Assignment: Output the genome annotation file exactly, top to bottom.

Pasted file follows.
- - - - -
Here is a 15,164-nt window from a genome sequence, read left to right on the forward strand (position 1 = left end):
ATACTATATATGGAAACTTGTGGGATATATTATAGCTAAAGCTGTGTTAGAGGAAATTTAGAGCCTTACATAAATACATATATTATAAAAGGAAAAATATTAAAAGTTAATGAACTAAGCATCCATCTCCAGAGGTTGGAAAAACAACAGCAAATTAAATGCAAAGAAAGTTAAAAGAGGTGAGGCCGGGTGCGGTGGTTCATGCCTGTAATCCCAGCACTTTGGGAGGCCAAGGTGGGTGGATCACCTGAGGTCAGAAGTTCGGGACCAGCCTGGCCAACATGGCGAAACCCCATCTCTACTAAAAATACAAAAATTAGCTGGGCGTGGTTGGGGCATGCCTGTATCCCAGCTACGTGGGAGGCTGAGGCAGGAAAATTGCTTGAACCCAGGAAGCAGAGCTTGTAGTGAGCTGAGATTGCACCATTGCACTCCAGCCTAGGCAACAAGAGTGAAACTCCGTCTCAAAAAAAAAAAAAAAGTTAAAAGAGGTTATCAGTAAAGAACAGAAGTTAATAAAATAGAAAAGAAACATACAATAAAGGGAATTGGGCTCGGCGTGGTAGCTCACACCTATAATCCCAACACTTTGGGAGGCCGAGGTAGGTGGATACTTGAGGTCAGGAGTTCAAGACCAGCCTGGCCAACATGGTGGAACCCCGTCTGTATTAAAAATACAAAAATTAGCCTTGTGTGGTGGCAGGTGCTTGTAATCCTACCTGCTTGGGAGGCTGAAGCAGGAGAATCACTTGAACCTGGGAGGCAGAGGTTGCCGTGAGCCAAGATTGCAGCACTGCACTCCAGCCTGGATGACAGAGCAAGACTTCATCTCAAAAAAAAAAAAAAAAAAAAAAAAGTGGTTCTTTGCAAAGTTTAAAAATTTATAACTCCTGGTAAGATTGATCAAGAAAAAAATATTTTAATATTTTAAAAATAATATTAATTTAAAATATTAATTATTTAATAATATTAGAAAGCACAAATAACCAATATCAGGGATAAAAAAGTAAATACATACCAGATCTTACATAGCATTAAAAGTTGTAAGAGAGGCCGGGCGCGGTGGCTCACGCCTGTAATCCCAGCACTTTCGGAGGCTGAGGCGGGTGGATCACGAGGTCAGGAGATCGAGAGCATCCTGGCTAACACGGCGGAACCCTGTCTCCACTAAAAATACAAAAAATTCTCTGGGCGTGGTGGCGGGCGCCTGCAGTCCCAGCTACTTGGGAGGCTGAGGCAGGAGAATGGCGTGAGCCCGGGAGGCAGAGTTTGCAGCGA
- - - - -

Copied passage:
Here is a 15,164-nt window from a genome sequence, read left to right on the forward strand (position 1 = left end):
ATACTATATATGGAAACTTGTGGGATATATTATAGCTAAAGCTGTGTTAGAGGAAATTTAGAGCCTTACATAAATACATATATTATAAAAGGAAAAATATTAAAAGTTAATGAACTAAGCATCCATCTCCAGAGGTTGGAAAAACAACAGCAAATTAAATGCAAAGAAAGTTAAAAGAGGTGAGGCCGGGTGCGGTGGTTCATGCCTGTAATCCCAGCACTTTGGGAGGCCAAGGTGGGTGGATCACCTGAGGTCAGAAGTTCGGGACCAGCCTGGCCAACATGGCGAAACCCCATCTCTACTAAAAATACAAAAATTAGCTGGGCGTGGTTGGGGCATGCCTGTATCCCAGCTACGTGGGAGGCTGAGGCAGGAAAATTGCTTGAACCCAGGAAGCAGAGCTTGTAGTGAGCTGAGATTGCACCATTGCACTCCAGCCTAGGCAACAAGAGTGAAACTCCGTCTCAAAAAAAAAAAAAAAGTTAAAAGAGGTTATCAGTAAAGAACAGAAGTTAATAAAATAGAAAAGAAACATACAATAAAGGGAATTGGGCTCGGCGTGGTAGCTCACACCTATAATCCCAACACTTTGGGAGGCCGAGGTAGGTGGATACTTGAGGTCAGGAGTTCAAGACCAGCCTGGCCAACATGGTGGAACCCCGTCTGTATTAAAAATACAAAAATTAGCCTTGTGTGGTGGCAGGTGCTTGTAATCCTACCTGCTTGGGAGGCTGAAGCAGGAGAATCACTTGAACCTGGGAGGCAGAGGTTGCCGTGAGCCAAGATTGCAGCACTGCACTCCAGCCTGGATGACAGAGCAAGACTTCATCTCAAAAAAAAAAAAAAAAAAAAAAAAGTGGTTCTTTGCAAAGTTTAAAAATTTATAACTCCTGGTAAGATTGATCAAGAAAAAAATATTTTAATATTTTAAAAATAATATTAATTTAAAATATTAATTATTTAATAATATTAGAAAGCACAAATAACCAATATCAGGGATAAAAAAGTAAATACATACCAGATCTTACATAGCATTAAAAGTTGTAAGAGAGGCCGGGCGCGGTGGCTCACGCCTGTAATCCCAGCACTTTCGGAGGCTGAGGCGGGTGGATCACGAGGTCAGGAGATCGAGAGCATCCTGGCTAACACGGCGGAACCCTGTCTCCACTAAAAATACAAAAAATTCTCTGGGCGTGGTGGCGGGCGCCTGCAGTCCCAGCTACTTGGGAGGCTGAGGCAGGAGAATGGCGTGAGCCCGGGAGGCAGAGTTTGCAGCGA